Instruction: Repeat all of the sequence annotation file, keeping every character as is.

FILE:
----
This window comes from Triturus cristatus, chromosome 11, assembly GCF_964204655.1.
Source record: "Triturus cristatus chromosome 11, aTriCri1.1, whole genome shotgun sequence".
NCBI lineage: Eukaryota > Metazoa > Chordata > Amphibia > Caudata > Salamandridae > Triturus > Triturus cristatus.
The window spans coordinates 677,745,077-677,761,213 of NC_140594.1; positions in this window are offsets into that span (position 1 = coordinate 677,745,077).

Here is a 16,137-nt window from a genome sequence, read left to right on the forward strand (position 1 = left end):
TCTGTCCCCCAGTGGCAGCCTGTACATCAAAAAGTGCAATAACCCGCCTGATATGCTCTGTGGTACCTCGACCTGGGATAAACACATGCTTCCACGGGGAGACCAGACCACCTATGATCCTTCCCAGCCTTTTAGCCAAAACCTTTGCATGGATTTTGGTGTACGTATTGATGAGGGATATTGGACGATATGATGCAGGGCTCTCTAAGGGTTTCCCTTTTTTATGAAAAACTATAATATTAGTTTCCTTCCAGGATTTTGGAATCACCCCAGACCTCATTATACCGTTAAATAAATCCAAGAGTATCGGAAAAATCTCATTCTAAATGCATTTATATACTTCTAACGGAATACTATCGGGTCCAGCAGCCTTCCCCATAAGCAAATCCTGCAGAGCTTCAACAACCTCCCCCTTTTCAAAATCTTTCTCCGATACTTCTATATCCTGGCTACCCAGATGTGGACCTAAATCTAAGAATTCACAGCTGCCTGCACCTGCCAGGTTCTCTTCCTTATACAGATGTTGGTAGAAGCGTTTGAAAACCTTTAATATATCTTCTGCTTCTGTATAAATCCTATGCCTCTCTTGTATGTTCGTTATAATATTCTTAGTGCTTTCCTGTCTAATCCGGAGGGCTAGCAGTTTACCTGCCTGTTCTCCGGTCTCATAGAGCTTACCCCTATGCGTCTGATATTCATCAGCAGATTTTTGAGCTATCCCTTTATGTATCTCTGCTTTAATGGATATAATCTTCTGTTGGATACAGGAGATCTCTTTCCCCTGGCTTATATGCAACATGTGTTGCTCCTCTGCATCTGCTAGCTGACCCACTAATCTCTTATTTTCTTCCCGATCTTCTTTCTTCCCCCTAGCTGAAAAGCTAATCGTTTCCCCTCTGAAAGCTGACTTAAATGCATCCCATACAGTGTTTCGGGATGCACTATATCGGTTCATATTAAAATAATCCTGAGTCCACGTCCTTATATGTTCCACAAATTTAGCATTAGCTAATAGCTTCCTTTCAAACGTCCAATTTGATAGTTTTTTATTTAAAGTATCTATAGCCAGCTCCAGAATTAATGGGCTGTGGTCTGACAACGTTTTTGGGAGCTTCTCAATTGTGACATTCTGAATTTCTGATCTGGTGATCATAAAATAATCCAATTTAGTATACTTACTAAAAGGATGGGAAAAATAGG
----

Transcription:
This window comes from Triturus cristatus, chromosome 11, assembly GCF_964204655.1.
Source record: "Triturus cristatus chromosome 11, aTriCri1.1, whole genome shotgun sequence".
NCBI lineage: Eukaryota > Metazoa > Chordata > Amphibia > Caudata > Salamandridae > Triturus > Triturus cristatus.
The window spans coordinates 677,745,077-677,761,213 of NC_140594.1; positions in this window are offsets into that span (position 1 = coordinate 677,745,077).

Here is a 16,137-nt window from a genome sequence, read left to right on the forward strand (position 1 = left end):
TCTGTCCCCCAGTGGCAGCCTGTACATCAAAAAGTGCAATAACCCGCCTGATATGCTCTGTGGTACCTCGACCTGGGATAAACACATGCTTCCACGGGGAGACCAGACCACCTATGATCCTTCCCAGCCTTTTAGCCAAAACCTTTGCATGGATTTTGGTGTACGTATTGATGAGGGATATTGGACGATATGATGCAGGGCTCTCTAAGGGTTTCCCTTTTTTATGAAAAACTATAATATTAGTTTCCTTCCAGGATTTTGGAATCACCCCAGACCTCATTATACCGTTAAATAAATCCAAGAGTATCGGAAAAATCTCATTCTAAATGCATTTATATACTTCTAACGGAATACTATCGGGTCCAGCAGCCTTCCCCATAAGCAAATCCTGCAGAGCTTCAACAACCTCCCCCTTTTCAAAATCTTTCTCCGATACTTCTATATCCTGGCTACCCAGATGTGGACCTAAATCTAAGAATTCACAGCTGCCTGCACCTGCCAGGTTCTCTTCCTTATACAGATGTTGGTAGAAGCGTTTGAAAACCTTTAATATATCTTCTGCTTCTGTATAAATCCTATGCCTCTCTTGTATGTTCGTTATAATATTCTTAGTGCTTTCCTGTCTAATCCGGAGGGCTAGCAGTTTACCTGCCTGTTCTCCGGTCTCATAGAGCTTACCCCTATGCGTCTGATATTCATCAGCAGATTTTTGAGCTATCCCTTTATGTATCTCTGCTTTAATGGATATAATCTTCTGTTGGATACAGGAGATCTCTTTCCCCTGGCTTATATGCAACATGTGTTGCTCCTCTGCATCTGCTAGCTGACCCACTAATCTCTTATTTTCTTCCCGATCTTCTTTCTTCCCCCTAGCTGAAAAGCTAATCGTTTCCCCTCTGAAAGCTGACTTAAATGCATCCCATACAGTGTTTCGGGATGCACTATATCGGTTCATATTAAAATAATCCTGAGTCCACGTCCTTATATGTTCCACAAATTTAGCATTAGCTAATAGCTTCCTTTCAAACGTCCAATTTGATAGTTTTTTATTTAAAGTATCTATAGCCAGCTCCAGAATTAATGGGCTGTGGTCTGACAACGTTTTTGGGAGCTTCTCAATTGTGACATTCTGAATTTCTGATCTGGTGATCATAAAATAATCCAATTTAGTATACTTACTAAAAGGATGGGAAAAATAGG